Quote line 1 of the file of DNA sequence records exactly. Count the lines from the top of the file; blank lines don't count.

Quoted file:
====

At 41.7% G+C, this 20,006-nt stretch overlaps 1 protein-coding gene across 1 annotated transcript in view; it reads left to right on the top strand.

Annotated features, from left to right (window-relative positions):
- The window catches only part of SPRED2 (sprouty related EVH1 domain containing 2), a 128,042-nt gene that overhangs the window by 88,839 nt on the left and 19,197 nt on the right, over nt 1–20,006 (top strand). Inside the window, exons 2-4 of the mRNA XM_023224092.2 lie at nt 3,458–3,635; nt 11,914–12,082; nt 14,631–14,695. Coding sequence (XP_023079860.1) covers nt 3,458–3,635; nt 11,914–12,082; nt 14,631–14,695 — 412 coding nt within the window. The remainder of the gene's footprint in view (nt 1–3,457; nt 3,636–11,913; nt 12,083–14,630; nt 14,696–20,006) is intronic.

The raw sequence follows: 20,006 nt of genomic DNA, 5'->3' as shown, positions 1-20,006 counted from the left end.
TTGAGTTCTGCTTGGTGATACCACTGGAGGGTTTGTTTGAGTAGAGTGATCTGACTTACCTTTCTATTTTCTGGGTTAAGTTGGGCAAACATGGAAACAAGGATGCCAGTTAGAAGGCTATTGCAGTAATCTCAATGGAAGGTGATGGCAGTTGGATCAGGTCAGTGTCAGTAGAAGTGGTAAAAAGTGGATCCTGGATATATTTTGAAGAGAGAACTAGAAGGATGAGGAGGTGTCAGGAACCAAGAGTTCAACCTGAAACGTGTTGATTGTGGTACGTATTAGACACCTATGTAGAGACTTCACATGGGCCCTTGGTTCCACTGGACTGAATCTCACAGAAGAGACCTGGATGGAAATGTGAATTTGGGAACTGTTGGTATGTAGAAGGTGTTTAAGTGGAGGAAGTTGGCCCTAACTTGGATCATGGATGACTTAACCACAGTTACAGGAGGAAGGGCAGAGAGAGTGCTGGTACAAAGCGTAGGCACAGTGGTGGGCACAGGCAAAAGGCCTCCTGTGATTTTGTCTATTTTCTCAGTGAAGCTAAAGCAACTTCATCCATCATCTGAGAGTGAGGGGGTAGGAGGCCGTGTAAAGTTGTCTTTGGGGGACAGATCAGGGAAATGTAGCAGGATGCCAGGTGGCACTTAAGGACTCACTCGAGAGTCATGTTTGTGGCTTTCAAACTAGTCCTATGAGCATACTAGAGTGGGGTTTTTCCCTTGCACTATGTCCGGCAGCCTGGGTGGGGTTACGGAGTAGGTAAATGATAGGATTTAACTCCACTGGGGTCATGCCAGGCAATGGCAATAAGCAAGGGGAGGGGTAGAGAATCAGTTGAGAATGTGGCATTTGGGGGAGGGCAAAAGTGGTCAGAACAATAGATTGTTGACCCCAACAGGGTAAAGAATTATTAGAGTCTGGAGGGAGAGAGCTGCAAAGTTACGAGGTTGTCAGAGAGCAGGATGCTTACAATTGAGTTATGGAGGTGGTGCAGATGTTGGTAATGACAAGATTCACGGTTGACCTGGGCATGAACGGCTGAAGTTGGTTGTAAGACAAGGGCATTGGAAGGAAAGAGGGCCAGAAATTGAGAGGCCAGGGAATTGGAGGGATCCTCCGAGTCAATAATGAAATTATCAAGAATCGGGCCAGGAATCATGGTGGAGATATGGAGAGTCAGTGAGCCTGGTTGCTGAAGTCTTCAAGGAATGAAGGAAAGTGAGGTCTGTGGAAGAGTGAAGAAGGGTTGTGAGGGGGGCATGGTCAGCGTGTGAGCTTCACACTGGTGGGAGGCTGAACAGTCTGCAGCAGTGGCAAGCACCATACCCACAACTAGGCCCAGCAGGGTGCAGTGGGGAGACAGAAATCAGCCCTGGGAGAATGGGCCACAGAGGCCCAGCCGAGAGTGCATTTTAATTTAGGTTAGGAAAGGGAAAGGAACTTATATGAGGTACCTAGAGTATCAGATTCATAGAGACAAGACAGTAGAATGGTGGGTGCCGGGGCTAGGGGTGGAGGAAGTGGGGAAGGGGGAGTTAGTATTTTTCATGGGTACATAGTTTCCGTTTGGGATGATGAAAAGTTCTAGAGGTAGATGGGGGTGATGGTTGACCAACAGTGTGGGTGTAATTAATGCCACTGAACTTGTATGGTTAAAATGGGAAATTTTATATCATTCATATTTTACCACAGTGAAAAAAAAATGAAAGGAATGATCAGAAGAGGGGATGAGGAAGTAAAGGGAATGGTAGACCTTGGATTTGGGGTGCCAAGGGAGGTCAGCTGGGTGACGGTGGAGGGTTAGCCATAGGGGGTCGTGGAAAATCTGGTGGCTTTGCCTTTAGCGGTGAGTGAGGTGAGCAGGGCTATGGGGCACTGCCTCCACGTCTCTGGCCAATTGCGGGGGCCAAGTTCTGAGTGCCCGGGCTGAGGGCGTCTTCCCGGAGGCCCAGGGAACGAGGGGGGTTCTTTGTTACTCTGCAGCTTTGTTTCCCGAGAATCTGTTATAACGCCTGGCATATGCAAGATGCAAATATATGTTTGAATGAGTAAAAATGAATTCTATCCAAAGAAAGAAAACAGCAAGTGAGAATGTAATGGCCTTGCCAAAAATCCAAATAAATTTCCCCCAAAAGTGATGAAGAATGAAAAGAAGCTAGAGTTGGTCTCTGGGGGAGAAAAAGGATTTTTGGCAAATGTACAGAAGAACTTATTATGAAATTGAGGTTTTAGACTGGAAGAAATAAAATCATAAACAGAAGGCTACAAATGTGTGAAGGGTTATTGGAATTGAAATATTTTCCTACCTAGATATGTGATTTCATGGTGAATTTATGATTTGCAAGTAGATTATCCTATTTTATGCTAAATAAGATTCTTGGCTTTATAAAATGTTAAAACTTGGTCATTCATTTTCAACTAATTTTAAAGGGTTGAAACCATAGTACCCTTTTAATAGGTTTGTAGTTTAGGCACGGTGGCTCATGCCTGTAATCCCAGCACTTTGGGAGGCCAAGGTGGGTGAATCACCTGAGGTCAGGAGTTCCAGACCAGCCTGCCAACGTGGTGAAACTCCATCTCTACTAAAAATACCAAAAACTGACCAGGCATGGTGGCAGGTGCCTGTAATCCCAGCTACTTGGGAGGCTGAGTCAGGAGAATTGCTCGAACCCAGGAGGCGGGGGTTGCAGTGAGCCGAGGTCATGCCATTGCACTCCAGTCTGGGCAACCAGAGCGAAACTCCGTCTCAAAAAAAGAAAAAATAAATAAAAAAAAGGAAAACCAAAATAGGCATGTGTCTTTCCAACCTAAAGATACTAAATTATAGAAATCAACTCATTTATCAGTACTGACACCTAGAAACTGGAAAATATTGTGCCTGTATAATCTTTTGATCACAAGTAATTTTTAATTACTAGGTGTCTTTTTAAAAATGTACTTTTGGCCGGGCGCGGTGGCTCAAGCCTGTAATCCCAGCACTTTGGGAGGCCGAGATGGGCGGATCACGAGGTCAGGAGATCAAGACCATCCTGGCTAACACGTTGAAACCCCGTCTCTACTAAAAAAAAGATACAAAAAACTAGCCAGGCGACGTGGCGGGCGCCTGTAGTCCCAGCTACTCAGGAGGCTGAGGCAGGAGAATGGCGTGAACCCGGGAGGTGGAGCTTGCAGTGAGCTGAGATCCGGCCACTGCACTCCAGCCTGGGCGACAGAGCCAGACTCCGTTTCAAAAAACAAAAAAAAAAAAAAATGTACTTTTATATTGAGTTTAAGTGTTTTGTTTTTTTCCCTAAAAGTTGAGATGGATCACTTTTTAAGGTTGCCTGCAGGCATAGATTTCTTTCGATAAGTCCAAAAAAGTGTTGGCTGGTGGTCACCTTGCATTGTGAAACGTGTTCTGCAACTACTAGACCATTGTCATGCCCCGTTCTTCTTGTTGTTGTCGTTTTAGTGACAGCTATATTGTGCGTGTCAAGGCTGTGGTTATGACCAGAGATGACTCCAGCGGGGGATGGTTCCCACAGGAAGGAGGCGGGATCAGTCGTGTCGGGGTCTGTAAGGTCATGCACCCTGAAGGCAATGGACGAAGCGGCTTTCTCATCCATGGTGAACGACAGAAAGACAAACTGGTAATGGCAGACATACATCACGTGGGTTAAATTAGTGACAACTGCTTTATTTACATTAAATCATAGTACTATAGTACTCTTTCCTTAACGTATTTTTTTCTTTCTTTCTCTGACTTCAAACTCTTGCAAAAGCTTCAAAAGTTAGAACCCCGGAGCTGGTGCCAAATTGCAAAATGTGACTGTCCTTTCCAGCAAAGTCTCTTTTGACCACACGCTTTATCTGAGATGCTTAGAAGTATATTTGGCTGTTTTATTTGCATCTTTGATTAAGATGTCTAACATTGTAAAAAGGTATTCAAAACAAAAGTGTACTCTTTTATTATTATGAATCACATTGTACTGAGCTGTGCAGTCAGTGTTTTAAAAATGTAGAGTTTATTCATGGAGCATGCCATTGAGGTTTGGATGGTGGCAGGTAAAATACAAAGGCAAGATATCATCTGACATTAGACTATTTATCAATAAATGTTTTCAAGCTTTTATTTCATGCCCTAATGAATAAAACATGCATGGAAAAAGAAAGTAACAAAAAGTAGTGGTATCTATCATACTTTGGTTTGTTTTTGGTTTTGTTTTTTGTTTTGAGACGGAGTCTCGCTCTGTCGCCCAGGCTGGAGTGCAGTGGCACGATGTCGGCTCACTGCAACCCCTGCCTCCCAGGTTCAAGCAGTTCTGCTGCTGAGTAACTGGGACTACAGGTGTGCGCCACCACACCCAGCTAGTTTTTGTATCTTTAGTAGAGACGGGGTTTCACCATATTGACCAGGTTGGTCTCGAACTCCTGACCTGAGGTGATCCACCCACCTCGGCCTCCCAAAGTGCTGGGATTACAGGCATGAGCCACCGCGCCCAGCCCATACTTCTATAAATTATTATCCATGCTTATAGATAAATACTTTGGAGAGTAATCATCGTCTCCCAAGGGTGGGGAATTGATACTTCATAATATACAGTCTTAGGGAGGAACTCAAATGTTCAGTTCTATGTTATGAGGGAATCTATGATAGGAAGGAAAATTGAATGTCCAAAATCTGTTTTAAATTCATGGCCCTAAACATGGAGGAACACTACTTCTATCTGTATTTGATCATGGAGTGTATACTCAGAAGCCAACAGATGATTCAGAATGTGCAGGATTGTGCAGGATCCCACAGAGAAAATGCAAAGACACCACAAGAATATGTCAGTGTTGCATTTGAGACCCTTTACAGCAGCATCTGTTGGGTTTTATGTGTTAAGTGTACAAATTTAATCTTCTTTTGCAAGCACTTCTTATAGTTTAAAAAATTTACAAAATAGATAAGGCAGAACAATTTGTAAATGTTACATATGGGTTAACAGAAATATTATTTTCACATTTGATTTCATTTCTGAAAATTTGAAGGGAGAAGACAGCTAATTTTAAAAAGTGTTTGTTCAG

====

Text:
At 41.7% G+C, this 20,006-nt stretch overlaps 1 protein-coding gene across 1 annotated transcript in view; it reads left to right on the top strand.